Obviously, it’s a natural human response to try and shy away from conflict and confrontation. You could be led to believe that it's a British thing (or in my case, a very Canadian thing), but it happens time and time again – and across borders.
In terms of product design and user testing, it’s incredibly easy to influence decisions through our own actions and emotions. A simple look of relief can trigger a different kind of response in a user. They can see from our behaviour what actions make us happy, and what actions make us more concerned. As we explored above, the danger here is that you end up with a product your team loves, but that ultimately fails because it doesn’t truly meet your users’ needs.
It’s not an easy bias to overcome, but there are a few ways to help reduce it.
Explain the objective of the exercise thoroughly. For example, we always explain that we want real people, real customers, real users to try a prototype, and that we’re interested in their own experience.
Encourage all feedback. We will quite literally say to people, “You can be as brutal as you want!”. We want our users to know that we’re open to all forms of feedback – the good, the bad, and the ugly.
Keep an eye on your body language. It’s a tricky one, but even the smallest glimpse or gesture can deliver a message that changes a user’s behaviour. Try not to distract them from what they’re there to do.
Likewise, being mindful of how you speak can help you avoid both confirmation bias and the final form of bias we’re going to look at – the framing effect.
5. The framing effect
The framing effect is a concept that says that the brain purposely words things or puts things forward in a way that makes another person behave in a certain way. How we frame something shapes actions.
A real-life example would be saying, “Your glass is half empty, would you like a refill?” Well, sure! But if you were to say, “Your glass is half full, would you like a refill?”, the answer would probably be different.
When it comes to testing, it’s important to be careful about how you word things. It’s about making sure that you’re not putting together some very loaded questions that will impact your results.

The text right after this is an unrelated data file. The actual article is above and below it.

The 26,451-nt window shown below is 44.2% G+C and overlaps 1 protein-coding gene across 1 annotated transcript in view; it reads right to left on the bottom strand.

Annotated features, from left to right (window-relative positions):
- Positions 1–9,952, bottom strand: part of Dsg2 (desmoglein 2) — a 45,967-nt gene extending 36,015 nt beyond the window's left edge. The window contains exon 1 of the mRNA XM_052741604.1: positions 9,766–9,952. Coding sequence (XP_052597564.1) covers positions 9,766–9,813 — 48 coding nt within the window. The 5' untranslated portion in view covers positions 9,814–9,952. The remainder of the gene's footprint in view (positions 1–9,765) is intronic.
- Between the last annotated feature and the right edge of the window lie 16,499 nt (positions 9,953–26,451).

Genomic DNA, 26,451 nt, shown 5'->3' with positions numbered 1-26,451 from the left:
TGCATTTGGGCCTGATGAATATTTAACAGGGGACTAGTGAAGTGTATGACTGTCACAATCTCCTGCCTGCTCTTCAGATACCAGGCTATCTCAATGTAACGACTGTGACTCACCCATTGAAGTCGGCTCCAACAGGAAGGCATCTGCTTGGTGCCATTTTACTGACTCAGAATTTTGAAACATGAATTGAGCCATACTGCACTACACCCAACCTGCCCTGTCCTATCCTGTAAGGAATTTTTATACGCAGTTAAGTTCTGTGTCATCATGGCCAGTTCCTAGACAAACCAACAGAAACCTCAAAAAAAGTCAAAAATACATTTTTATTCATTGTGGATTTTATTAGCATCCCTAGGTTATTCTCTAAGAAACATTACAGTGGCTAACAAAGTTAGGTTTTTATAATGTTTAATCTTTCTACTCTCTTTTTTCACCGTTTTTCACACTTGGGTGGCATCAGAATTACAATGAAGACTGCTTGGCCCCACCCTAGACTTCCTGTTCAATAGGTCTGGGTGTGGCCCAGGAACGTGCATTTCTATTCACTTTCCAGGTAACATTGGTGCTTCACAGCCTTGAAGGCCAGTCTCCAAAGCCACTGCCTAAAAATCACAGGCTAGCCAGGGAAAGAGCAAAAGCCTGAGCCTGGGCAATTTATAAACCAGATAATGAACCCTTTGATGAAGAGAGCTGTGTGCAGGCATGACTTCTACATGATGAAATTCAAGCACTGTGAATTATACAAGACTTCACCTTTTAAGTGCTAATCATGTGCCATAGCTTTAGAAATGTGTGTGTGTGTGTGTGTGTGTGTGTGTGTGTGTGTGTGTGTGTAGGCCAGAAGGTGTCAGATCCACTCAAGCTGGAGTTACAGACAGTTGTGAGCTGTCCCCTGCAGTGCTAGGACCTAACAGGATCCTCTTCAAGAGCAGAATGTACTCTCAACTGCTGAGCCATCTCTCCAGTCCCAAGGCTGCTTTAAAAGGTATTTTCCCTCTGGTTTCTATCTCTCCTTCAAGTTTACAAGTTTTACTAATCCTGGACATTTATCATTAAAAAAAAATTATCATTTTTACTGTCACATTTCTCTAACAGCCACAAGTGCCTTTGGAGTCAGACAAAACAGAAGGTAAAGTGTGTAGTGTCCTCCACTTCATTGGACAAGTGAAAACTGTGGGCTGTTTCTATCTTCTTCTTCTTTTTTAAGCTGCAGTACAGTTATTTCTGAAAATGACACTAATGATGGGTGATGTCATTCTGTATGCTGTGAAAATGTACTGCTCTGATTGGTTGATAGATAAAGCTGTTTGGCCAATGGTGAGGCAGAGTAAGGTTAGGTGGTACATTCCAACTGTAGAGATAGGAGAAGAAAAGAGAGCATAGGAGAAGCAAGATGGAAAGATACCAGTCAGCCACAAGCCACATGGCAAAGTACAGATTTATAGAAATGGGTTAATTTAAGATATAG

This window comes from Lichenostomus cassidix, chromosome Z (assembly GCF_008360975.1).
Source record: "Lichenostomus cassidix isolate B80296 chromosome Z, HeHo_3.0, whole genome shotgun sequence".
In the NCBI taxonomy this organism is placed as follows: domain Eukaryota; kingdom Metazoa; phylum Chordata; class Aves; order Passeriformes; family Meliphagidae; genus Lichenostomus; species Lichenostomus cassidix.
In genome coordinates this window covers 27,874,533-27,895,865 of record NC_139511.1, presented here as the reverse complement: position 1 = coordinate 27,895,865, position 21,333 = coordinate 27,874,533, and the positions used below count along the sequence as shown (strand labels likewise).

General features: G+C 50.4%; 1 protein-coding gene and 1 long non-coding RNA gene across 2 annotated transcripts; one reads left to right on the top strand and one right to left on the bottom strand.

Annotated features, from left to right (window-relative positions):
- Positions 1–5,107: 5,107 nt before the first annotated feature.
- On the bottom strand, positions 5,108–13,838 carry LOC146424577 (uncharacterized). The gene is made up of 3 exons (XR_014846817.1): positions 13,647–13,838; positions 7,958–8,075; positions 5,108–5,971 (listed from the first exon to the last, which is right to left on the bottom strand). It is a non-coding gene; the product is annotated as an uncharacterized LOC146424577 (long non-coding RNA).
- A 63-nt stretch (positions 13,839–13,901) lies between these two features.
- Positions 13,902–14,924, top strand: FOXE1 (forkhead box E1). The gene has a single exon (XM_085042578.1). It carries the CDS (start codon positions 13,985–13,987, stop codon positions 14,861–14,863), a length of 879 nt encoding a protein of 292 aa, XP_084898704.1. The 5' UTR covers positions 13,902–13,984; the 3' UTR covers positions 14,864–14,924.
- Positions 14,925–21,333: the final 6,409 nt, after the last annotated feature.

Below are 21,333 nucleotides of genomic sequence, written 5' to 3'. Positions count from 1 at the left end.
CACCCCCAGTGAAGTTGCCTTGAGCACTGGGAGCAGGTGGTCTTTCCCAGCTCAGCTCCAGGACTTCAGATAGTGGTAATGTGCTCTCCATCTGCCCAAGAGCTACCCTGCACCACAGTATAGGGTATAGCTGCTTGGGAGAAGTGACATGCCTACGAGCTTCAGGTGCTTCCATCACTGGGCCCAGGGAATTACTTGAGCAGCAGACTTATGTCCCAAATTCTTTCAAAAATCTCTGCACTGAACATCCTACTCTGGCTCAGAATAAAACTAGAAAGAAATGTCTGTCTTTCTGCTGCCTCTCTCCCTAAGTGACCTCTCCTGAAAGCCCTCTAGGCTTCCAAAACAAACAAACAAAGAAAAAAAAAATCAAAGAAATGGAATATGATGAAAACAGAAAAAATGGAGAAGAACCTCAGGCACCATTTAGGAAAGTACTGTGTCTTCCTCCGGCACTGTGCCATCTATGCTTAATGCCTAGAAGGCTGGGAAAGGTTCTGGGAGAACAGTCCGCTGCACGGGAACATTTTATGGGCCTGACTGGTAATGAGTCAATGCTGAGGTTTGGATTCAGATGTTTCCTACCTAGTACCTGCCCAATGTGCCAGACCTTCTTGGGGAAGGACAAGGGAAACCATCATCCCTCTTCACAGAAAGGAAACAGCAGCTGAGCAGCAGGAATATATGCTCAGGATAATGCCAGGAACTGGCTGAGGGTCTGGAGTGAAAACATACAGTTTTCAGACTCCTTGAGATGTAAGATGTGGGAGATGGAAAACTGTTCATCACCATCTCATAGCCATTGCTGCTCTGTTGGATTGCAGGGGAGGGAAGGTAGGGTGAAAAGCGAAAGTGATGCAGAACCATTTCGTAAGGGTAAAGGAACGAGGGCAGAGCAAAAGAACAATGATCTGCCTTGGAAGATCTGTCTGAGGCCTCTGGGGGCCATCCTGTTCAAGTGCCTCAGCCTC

Again, framing is a tricky one. But I do have a few tips that help you to avoid it:
Remove any positive or negative sentiment within your questions, and instead leave them open. Using the example above, it would simply mean asking, “Would you like a refill?” In testing, we wouldn’t ask what a person liked or disliked about a product, but rather what they thought about the product.
Go into testing with a clear script, in the same way that you’d come in with a plan for how you’re going to evaluate the results. When you have a solid script in front of you, it’s less tempting to go rogue. You’re less likely to start incorporating your own language and questions that may force users into one corner or another.
As above, be mindful of any non-verbal cues you might be giving off when asking questions. Keep your tone of voice as neutral as possible.
Easier said than done? Maybe…
Although we don’t like to make judgements without all the evidence, we can’t overlook the fact that bias exists for a reason. It’s a survival technique that can stop us from doing silly things.
So, I’m not going to sit here and tell you that you need to eradicate bias from your product design and user testing. Getting rid of it completely is likely to be very challenging – perhaps impossible – to do. And there are times when it can even help us to design better.
A better approach, in my experience, is simply to be aware that bias in design and testing does exist. Be on the lookout for ‘blind spots’ that can be created by biases from yourself, your team, your clients, and your users. When you’re aware of it, you can take steps to overcome it – and use it to your